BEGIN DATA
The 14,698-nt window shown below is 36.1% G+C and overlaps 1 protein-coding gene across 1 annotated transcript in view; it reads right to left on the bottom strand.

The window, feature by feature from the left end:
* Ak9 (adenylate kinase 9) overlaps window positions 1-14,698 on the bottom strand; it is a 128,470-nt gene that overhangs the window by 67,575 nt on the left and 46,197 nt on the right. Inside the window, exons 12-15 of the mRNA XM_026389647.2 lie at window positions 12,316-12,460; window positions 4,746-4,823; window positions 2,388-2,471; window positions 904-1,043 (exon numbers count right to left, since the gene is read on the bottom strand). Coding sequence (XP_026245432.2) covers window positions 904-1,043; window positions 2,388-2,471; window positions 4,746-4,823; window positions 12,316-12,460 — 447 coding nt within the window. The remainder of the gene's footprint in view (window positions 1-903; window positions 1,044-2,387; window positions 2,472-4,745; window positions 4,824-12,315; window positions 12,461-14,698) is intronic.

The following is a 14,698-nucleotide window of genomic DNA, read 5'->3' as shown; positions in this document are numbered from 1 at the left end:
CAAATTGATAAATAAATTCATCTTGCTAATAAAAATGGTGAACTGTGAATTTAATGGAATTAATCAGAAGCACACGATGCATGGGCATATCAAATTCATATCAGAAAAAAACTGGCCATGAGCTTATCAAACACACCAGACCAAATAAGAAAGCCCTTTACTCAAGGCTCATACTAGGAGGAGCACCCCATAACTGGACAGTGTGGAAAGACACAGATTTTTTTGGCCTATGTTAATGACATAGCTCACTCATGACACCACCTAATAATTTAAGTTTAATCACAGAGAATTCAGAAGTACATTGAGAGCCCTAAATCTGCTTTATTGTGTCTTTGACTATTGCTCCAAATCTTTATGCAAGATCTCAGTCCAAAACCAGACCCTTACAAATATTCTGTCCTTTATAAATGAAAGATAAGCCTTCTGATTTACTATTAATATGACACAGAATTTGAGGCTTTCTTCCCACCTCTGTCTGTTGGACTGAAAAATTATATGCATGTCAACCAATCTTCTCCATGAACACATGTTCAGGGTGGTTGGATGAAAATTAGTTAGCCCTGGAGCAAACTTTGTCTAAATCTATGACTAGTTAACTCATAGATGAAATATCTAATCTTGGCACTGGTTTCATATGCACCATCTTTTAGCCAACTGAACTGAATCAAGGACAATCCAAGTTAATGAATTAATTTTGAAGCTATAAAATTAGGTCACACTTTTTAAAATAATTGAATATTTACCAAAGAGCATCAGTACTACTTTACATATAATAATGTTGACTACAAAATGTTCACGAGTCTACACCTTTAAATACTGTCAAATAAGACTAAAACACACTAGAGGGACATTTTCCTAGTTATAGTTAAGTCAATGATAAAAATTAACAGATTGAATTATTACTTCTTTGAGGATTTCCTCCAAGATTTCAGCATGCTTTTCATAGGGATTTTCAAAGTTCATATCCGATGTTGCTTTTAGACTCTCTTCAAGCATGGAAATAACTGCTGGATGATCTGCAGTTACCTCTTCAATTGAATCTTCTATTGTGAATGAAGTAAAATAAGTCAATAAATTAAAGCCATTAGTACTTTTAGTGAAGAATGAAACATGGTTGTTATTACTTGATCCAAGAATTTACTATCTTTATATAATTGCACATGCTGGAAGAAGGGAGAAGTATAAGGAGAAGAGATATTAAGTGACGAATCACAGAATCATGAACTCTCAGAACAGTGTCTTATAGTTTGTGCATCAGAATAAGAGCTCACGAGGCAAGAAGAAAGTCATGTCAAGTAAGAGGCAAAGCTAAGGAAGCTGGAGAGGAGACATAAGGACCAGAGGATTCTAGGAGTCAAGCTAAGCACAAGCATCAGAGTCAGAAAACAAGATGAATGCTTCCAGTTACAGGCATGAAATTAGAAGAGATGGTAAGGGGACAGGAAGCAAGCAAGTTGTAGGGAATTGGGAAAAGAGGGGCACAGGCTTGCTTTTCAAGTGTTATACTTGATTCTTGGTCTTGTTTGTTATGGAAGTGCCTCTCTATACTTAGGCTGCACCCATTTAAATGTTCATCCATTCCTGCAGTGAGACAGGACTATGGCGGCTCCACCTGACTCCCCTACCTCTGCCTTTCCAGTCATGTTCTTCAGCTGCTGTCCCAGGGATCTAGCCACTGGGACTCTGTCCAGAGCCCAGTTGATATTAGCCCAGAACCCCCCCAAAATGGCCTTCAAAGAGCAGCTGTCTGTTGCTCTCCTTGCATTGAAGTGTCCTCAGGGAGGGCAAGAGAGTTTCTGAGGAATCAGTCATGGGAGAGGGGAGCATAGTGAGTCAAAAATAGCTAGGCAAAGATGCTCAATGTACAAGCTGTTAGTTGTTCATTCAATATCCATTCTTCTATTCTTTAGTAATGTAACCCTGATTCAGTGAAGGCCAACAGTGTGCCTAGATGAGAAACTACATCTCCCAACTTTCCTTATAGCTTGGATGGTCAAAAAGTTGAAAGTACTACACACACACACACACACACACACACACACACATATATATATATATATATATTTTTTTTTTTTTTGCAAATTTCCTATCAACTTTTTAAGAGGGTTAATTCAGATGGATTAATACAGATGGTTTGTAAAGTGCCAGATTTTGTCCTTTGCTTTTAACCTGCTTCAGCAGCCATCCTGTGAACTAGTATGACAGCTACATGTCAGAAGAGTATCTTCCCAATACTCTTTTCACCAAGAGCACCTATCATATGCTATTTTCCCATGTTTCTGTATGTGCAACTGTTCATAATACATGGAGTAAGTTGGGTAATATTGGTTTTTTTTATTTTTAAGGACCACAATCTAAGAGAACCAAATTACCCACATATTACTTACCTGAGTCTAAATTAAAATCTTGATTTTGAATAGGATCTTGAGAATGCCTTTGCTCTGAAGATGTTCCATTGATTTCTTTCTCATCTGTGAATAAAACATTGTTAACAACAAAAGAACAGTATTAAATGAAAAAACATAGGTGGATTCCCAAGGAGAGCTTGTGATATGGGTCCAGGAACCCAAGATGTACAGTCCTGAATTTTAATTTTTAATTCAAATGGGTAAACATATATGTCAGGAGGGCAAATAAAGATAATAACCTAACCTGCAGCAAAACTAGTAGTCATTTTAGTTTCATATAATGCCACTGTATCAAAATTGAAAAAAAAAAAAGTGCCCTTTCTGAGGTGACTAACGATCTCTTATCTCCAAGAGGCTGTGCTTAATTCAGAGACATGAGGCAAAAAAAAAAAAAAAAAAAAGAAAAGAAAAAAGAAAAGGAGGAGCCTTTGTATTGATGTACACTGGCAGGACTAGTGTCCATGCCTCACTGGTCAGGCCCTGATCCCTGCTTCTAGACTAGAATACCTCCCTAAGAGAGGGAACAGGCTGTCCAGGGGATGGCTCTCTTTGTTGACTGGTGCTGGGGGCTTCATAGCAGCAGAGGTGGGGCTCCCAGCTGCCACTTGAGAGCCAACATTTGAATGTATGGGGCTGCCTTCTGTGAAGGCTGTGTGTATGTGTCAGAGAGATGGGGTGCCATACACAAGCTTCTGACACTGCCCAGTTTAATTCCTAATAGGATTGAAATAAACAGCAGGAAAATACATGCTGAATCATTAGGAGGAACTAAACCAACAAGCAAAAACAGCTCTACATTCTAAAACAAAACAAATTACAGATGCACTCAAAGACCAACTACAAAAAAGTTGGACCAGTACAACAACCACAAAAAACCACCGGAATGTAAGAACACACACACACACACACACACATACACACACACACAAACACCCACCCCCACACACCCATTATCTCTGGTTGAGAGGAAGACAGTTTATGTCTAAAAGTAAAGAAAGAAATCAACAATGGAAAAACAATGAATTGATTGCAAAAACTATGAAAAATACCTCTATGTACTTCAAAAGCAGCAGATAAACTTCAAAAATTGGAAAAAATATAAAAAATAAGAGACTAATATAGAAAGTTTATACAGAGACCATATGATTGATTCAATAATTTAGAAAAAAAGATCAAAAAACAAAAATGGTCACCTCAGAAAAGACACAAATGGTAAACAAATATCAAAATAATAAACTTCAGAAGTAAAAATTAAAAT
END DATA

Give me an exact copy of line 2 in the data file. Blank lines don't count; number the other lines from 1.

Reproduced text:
The window, feature by feature from the left end: